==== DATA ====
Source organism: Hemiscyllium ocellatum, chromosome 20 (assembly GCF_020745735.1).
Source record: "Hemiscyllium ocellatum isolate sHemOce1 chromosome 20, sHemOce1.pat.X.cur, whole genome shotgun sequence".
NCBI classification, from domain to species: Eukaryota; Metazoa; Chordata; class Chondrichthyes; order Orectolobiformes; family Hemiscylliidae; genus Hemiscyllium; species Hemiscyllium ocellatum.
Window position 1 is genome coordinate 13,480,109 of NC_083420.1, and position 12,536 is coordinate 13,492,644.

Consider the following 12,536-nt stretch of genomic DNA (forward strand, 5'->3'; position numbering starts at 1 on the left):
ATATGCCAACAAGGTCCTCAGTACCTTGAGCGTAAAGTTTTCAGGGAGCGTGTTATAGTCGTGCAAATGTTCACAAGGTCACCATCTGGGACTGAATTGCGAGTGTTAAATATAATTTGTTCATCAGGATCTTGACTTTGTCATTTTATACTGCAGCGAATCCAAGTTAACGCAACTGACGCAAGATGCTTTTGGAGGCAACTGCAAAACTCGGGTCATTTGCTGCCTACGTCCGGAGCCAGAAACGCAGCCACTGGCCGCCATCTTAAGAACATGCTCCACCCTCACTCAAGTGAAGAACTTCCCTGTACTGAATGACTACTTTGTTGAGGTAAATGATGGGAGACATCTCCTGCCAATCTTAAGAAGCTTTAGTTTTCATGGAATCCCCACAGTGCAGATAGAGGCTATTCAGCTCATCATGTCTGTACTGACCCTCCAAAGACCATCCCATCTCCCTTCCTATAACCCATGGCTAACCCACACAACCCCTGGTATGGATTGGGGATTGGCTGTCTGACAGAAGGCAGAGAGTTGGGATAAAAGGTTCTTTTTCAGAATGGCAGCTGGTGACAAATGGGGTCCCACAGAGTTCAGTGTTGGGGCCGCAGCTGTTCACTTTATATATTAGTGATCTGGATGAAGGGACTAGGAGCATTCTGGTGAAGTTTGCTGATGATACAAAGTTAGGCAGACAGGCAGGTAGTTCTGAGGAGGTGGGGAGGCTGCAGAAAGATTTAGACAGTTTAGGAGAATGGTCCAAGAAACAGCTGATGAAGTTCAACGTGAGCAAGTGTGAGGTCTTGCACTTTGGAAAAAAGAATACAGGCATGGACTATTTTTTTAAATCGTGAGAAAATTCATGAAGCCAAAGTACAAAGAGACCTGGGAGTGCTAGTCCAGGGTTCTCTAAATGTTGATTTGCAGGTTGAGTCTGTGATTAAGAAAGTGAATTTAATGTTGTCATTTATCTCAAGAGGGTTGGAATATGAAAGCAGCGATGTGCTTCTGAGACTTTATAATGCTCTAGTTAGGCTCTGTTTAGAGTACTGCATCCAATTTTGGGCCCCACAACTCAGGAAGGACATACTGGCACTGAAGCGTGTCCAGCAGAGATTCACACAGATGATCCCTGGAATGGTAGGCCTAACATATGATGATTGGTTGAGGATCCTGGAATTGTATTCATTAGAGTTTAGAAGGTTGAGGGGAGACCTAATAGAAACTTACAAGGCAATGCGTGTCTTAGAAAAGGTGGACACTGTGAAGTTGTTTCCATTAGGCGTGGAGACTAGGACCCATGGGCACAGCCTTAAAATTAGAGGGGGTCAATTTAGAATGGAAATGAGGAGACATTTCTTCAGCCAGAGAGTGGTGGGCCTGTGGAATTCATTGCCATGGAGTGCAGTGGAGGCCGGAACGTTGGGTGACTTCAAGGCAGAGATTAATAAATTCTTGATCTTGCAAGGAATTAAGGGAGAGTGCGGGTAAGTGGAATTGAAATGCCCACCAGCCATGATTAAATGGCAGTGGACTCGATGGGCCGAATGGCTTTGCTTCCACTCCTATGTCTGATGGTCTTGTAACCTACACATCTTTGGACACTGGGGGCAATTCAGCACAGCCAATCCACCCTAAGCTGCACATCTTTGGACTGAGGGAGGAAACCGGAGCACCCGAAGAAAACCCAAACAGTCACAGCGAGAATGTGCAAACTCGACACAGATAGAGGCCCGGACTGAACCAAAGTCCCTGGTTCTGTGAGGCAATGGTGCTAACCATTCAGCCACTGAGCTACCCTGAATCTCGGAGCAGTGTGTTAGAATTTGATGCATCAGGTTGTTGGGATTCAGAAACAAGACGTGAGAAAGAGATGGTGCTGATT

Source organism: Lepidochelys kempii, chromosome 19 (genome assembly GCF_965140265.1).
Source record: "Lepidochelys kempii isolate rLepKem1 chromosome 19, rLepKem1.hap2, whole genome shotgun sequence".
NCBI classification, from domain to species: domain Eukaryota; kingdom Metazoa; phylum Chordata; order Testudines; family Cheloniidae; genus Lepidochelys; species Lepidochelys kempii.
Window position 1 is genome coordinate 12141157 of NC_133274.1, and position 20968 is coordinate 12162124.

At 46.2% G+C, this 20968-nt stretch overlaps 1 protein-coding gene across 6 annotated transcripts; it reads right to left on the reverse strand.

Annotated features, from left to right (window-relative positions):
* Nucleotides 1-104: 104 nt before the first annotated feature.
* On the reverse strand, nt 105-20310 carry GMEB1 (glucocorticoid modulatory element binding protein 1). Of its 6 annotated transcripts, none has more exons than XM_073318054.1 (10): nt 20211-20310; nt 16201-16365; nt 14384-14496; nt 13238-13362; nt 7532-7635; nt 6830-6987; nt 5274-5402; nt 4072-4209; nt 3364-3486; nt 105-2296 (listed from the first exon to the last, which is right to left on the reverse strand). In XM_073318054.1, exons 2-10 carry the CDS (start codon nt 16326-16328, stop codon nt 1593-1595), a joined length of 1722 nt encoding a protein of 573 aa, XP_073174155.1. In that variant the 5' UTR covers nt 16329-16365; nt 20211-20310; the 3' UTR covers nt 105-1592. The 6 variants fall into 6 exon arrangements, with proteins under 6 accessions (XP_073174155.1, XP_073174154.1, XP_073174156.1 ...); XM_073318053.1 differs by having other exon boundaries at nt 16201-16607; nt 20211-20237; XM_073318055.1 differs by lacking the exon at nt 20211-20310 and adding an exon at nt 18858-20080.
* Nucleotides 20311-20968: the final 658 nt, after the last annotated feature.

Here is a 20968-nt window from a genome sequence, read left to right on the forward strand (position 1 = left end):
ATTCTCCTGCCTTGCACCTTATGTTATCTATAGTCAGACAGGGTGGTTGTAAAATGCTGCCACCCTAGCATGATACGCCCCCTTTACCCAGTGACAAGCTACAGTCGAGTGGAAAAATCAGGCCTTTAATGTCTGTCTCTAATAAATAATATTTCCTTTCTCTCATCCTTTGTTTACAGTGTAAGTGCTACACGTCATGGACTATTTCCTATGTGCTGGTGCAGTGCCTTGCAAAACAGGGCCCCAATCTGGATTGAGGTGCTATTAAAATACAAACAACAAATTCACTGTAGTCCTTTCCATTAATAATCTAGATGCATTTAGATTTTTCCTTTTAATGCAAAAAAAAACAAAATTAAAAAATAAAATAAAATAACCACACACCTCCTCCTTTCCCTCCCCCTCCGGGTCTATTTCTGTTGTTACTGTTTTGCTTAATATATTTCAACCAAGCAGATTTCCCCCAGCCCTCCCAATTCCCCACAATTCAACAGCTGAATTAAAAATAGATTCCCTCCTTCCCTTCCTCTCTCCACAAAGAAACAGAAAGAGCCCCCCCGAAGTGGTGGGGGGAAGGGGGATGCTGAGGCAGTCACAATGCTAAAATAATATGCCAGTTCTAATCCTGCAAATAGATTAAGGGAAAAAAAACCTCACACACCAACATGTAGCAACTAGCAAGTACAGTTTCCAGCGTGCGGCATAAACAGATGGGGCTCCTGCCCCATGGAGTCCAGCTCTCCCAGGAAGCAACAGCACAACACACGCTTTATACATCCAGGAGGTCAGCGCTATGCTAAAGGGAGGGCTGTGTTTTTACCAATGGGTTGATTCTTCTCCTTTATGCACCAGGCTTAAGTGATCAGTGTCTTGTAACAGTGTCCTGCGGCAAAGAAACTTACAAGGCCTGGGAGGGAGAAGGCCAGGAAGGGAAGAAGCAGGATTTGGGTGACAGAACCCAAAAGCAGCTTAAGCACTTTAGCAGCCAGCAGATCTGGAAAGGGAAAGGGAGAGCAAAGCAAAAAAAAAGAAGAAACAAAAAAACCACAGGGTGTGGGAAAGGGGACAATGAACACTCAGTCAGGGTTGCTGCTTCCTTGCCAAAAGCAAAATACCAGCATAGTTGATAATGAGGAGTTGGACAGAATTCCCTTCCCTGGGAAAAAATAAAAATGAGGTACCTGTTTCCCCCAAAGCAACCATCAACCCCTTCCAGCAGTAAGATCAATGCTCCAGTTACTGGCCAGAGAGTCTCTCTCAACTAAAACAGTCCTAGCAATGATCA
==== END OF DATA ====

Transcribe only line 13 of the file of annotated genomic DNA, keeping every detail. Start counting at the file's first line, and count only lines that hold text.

* Nucleotides 1-104: 104 nt before the first annotated feature.